Comparative LB and HB average and cumulative radiation analysis

being pretty excited with the new features introduced with LBT 1.3.0, I tried to run a comparative assessment of cumulative and average radiation using 3 methods:

  1. LB Incident Radiation
  2. HB Cumulative Radiation
  3. HB Annual Irradiance.

I have run a simple test, with an external courtyard surrounded by basic building massing.
Similar results could be observed between LB and HB for cumulative radiation, whereas the 2 Radiance/based assessment (options 2 and 3) differ substantially. Summary as follows:

Method | Cum Radiation | Avg Irradiance
1 LB | 745 kWh/m2 | n/a
2 HB Cum | 793 kWh/m2 | 90.6 W/m2
3 HB Irr | 1191 kWh/m2 | 136 W/m2

Should this be interpreted as a notable underestimation by 1 and 2, and if so why? (734.3 KB)

Simulation settings were:

  1. Reinhart (high density sky)
  2. rfluxmtx - medium detail level - default shade rad modifier
  3. same as 2)

@andrea.botti ,

The accuracy depends entirely on which sensor you are looking at. If it’s a sensor that’s frequently in direct sun, then the difference can be pretty substantial since both “LB Incident Radiation” and “HB Cumulative Radiation” don’t model direct sun very accurately. For these two methods, the sun gets smeared out over 4 patches (as you see in the “LB Sky Dome”) and so this results in some inaccuracy in order to get a faster calculation.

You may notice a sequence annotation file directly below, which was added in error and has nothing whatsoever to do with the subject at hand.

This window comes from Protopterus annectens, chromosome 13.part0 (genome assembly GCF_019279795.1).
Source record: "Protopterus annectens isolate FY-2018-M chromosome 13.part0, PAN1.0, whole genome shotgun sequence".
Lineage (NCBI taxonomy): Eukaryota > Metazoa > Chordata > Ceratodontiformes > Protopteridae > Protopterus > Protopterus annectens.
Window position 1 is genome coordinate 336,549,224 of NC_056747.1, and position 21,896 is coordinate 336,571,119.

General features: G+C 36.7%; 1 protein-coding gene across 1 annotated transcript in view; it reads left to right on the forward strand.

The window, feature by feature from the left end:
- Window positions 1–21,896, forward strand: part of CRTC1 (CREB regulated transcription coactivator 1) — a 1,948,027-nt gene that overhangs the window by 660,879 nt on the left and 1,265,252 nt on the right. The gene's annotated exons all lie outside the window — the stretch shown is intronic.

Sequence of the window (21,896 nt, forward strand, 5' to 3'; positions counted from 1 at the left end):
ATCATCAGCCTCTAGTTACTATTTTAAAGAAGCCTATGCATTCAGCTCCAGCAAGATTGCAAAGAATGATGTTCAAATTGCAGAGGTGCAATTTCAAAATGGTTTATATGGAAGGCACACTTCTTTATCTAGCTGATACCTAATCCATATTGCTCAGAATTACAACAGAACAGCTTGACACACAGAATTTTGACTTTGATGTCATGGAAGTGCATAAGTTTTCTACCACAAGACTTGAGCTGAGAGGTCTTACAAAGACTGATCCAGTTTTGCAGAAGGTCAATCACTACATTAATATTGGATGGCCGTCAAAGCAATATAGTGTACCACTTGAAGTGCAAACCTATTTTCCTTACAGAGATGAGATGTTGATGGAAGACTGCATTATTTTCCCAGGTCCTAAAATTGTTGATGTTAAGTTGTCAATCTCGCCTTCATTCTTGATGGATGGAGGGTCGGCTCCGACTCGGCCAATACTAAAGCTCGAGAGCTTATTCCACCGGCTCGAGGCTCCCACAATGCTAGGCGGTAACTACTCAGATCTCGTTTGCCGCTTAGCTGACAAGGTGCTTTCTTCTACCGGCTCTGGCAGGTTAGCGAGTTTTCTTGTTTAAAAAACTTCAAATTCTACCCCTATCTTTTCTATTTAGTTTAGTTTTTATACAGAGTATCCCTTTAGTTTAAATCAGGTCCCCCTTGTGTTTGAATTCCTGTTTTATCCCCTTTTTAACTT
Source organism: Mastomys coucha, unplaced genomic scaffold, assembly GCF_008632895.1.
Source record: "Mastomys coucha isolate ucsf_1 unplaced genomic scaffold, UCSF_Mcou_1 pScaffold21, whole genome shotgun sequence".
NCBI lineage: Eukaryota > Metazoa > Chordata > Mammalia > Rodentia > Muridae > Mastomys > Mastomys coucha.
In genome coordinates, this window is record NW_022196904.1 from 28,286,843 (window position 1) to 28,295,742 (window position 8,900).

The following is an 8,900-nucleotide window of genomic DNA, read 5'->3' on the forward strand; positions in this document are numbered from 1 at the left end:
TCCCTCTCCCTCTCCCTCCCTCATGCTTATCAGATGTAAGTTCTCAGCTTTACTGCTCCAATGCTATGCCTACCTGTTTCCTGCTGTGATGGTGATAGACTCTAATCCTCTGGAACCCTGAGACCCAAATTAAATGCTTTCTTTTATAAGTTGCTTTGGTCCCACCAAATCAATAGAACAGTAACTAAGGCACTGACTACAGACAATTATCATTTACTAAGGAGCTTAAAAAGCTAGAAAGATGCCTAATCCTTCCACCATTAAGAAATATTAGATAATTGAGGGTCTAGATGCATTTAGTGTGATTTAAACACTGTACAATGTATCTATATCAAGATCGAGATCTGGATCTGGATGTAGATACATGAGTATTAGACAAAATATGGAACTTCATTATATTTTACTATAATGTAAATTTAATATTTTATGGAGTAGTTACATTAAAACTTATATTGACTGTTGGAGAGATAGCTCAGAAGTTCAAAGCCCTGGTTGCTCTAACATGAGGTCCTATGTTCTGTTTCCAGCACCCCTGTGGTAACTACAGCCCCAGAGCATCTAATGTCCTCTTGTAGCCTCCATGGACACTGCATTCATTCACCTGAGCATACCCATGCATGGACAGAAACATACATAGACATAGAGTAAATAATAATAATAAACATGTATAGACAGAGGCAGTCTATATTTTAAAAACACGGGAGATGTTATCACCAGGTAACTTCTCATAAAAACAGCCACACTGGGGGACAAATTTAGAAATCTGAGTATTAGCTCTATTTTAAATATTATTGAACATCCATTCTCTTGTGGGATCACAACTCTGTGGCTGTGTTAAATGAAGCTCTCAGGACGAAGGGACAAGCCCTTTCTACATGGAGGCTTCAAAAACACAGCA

Out of all 3 modeling methods, the “HB Annual Irradiance” is the most accurate on a timestep-by-timestep basis. It’s also the most time consuming since it models the direct sun at each timestep by tracing a ray directly from the sensor to the sun vector. So you should judge the accuracy of the other two methods based on option 3.

FYI, here’s an image showing you what each calculation method looks like at an individual timestep. Methods 1 and 2 model radiation the way the DAYSIM does (on the left). The “HB Annual Irradiance” component uses the Improved DC method (in the middle). And modeling a Point-in-Time study is the most accurate way to assess an individual timestep

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Thanks Chris, I find this quite eye opening